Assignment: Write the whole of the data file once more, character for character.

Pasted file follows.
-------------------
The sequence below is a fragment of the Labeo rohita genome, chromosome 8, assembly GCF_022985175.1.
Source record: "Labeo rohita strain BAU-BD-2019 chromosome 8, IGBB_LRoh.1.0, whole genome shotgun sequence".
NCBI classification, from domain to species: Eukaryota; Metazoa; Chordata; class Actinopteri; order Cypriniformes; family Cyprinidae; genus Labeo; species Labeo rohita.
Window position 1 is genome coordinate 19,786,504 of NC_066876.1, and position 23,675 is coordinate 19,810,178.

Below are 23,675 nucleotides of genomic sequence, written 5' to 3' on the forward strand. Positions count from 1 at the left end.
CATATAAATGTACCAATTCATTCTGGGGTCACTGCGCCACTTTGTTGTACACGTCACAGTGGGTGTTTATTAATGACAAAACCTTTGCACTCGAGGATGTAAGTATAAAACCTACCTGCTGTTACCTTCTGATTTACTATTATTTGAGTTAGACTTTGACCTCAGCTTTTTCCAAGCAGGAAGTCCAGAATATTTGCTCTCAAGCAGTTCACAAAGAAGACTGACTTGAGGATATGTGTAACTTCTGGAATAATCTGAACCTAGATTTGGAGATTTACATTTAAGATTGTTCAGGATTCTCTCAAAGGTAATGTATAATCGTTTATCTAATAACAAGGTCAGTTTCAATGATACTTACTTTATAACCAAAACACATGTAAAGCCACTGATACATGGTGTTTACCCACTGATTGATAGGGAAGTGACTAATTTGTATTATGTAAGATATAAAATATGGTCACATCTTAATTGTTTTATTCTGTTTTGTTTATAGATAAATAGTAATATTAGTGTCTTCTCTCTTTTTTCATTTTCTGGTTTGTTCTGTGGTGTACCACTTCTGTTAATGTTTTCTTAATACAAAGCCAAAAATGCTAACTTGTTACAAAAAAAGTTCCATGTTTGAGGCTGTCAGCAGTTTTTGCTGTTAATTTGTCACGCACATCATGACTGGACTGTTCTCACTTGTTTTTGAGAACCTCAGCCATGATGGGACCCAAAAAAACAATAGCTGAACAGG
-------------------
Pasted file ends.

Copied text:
The sequence below is a fragment of the Labeo rohita genome, chromosome 8, assembly GCF_022985175.1.
Source record: "Labeo rohita strain BAU-BD-2019 chromosome 8, IGBB_LRoh.1.0, whole genome shotgun sequence".
NCBI classification, from domain to species: Eukaryota; Metazoa; Chordata; class Actinopteri; order Cypriniformes; family Cyprinidae; genus Labeo; species Labeo rohita.
Window position 1 is genome coordinate 19,786,504 of NC_066876.1, and position 23,675 is coordinate 19,810,178.

Below are 23,675 nucleotides of genomic sequence, written 5' to 3' on the forward strand. Positions count from 1 at the left end.
CATATAAATGTACCAATTCATTCTGGGGTCACTGCGCCACTTTGTTGTACACGTCACAGTGGGTGTTTATTAATGACAAAACCTTTGCACTCGAGGATGTAAGTATAAAACCTACCTGCTGTTACCTTCTGATTTACTATTATTTGAGTTAGACTTTGACCTCAGCTTTTTCCAAGCAGGAAGTCCAGAATATTTGCTCTCAAGCAGTTCACAAAGAAGACTGACTTGAGGATATGTGTAACTTCTGGAATAATCTGAACCTAGATTTGGAGATTTACATTTAAGATTGTTCAGGATTCTCTCAAAGGTAATGTATAATCGTTTATCTAATAACAAGGTCAGTTTCAATGATACTTACTTTATAACCAAAACACATGTAAAGCCACTGATACATGGTGTTTACCCACTGATTGATAGGGAAGTGACTAATTTGTATTATGTAAGATATAAAATATGGTCACATCTTAATTGTTTTATTCTGTTTTGTTTATAGATAAATAGTAATATTAGTGTCTTCTCTCTTTTTTCATTTTCTGGTTTGTTCTGTGGTGTACCACTTCTGTTAATGTTTTCTTAATACAAAGCCAAAAATGCTAACTTGTTACAAAAAAAGTTCCATGTTTGAGGCTGTCAGCAGTTTTTGCTGTTAATTTGTCACGCACATCATGACTGGACTGTTCTCACTTGTTTTTGAGAACCTCAGCCATGATGGGACCCAAAAAAACAATAGCTGAACAGG